I may go gray, like Ms. Givens of Trend Wisely, Donna of Rock the Silver, and Madame La Streep, all of whom look beautiful below. Join the ranks of Alice Bradley at finslippy, and Anne Kreamer, who wrote Going Gray. Rock the Silver is, of course, a blog often about going gray.

Ms. Givens, Donna, Meryl

Or I may color my hair mostly that steely brown, leaving only a little silver as highlights. I don’t know, and reserve the right to change my mind. Maybe a wiser woman awaits me, hair dark and long. Graying just enough. Which is of course the stereotype, that blondes are unwise. Perhaps that’s only because so few of us remain blonde in the years where wisdom is possible. I was just as intelligent when I was blonde, just nowhere close to wise. I wouldn’t rule it out for others.

I imagine the dark-haired, graying me will know the secrets to Artsy Cousin dress. To say nothing of where to find good hair fasteners.

I am already enjoying the absence of yellow near my face. Still waiting for additional wisdom.

So I ask you, how many of you color your hair? Or perhaps I ought to ask the reverse. How many of you do not? And what do you think you will do once gray begins to dominate?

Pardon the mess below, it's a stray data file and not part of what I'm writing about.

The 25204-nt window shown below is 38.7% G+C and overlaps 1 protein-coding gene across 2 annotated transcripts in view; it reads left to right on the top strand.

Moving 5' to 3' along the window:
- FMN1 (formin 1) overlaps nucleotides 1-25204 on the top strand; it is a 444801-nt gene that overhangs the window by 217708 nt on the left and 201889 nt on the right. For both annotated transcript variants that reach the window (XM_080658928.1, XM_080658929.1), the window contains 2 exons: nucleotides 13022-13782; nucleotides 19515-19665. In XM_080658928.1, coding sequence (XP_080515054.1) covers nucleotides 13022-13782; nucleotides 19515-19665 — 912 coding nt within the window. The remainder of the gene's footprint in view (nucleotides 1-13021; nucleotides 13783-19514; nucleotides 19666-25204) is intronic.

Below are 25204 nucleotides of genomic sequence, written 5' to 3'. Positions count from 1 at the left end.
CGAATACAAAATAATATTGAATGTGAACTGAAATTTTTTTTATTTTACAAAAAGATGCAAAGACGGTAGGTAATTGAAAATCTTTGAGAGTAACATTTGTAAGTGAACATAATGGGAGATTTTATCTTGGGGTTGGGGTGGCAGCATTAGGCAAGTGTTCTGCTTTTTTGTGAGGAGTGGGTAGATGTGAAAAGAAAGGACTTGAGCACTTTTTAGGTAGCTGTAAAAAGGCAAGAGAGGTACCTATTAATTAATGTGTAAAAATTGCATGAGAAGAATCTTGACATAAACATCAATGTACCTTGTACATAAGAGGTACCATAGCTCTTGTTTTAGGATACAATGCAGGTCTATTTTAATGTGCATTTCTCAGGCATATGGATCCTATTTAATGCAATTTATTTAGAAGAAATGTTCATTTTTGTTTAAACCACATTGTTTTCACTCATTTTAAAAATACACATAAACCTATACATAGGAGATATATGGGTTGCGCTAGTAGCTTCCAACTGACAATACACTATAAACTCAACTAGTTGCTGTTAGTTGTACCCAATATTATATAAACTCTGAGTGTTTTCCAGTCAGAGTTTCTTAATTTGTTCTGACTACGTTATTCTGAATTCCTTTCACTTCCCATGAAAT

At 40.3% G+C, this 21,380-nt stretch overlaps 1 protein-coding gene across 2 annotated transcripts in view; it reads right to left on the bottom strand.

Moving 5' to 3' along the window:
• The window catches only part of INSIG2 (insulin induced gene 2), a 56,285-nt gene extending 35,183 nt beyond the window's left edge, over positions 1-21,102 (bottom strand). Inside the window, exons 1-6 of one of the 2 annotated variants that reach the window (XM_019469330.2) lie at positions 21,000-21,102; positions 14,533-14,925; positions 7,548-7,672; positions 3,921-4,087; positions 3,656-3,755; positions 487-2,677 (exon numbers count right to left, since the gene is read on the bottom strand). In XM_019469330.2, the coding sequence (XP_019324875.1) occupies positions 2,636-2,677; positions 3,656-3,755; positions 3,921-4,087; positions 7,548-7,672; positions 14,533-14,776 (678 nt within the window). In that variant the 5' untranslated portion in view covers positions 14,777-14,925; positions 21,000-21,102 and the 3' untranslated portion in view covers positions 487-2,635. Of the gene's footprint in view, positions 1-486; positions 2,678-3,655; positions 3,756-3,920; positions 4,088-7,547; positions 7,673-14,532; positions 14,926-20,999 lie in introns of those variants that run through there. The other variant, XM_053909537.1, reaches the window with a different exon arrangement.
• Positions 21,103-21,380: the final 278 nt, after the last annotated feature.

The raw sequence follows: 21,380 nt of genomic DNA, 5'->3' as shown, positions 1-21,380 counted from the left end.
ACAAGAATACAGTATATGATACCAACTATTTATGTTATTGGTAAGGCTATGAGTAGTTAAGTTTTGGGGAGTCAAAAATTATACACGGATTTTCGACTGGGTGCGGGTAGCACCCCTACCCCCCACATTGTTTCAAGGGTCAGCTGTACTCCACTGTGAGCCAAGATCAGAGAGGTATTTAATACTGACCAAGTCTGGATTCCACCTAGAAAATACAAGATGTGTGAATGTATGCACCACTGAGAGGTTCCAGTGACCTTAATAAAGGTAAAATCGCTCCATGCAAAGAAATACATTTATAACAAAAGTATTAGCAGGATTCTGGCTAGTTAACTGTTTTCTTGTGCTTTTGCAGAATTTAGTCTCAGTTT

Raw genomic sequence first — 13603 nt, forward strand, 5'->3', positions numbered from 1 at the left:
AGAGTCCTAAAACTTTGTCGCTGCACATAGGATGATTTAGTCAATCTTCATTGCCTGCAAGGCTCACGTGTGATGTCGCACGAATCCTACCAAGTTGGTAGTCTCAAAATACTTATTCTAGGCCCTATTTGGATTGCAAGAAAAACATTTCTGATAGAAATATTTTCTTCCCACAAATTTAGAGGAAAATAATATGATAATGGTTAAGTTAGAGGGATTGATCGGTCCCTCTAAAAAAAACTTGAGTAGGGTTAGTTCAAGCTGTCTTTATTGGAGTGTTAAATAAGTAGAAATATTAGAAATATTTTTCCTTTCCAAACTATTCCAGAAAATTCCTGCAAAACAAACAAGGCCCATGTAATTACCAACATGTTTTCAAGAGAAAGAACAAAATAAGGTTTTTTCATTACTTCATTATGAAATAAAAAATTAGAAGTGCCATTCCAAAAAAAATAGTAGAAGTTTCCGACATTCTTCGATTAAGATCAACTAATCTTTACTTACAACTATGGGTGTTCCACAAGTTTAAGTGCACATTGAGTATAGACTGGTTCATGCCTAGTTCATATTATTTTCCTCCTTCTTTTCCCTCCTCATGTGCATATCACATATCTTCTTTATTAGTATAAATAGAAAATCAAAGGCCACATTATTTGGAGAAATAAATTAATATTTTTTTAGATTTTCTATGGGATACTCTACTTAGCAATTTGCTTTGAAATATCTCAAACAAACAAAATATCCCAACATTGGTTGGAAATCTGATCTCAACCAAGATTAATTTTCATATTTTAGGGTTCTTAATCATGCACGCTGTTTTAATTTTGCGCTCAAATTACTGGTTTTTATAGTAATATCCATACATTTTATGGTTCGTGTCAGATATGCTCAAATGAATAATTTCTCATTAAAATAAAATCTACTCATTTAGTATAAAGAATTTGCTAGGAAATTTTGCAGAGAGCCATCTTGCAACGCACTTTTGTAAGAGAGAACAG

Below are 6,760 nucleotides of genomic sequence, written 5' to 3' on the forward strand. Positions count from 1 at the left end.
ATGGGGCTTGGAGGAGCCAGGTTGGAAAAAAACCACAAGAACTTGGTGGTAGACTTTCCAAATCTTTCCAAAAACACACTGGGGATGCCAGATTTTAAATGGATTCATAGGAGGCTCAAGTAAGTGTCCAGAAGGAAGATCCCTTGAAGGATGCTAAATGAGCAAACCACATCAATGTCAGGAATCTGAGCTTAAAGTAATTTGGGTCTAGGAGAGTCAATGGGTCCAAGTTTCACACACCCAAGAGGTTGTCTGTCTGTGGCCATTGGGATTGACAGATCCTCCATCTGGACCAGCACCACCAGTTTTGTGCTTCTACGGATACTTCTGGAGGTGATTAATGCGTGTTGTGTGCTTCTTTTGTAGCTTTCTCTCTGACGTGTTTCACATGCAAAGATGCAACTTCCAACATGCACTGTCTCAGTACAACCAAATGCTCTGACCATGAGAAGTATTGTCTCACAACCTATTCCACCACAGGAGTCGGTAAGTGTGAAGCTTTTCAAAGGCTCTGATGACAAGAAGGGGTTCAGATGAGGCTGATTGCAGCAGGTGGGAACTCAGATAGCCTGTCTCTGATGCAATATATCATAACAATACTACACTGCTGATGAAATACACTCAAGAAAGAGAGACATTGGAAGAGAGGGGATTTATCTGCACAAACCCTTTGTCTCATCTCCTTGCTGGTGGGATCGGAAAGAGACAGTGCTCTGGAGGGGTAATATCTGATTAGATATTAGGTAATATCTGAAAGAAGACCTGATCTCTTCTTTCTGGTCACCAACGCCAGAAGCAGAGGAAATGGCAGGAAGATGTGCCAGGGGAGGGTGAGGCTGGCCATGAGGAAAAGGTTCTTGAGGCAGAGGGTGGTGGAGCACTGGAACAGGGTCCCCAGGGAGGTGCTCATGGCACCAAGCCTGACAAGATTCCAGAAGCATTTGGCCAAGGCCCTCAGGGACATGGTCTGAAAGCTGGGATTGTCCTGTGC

123 Responses

  1. I color, but only highlights. Since my coloring is similar to my father’s, I suspect that I’ll go more mousy than gray as time goes on. So I think I’ll be highlighting for a while yet. I’m 52.

  2. I started the graying process at 18. 20 years later, the gray strands have taken over half my head and large white streaks have appeared at my temples. Or they would if I didn’t pay exorbitant amounts every few weeks to have the gray dyed back to my youthful brown.

    I’ve vowed to stop dyeing when every hair has gone totally white.

  3. I’m 45 and was also a natural blonde till college years. Have highlighted off and on the past 20 yrs. Decided to go natural last fall. Based on older relatives, my hair will never be totally silver, but light brown mixed with gray. I have young children at home yet so don’t want to fade and go frumpy, but also want my hair to match my face. I suspect this means paying strict attention to cut and condition of our hair, and be well maintained in all other physical aspects. Most of all, I never want to MOVE like an old person.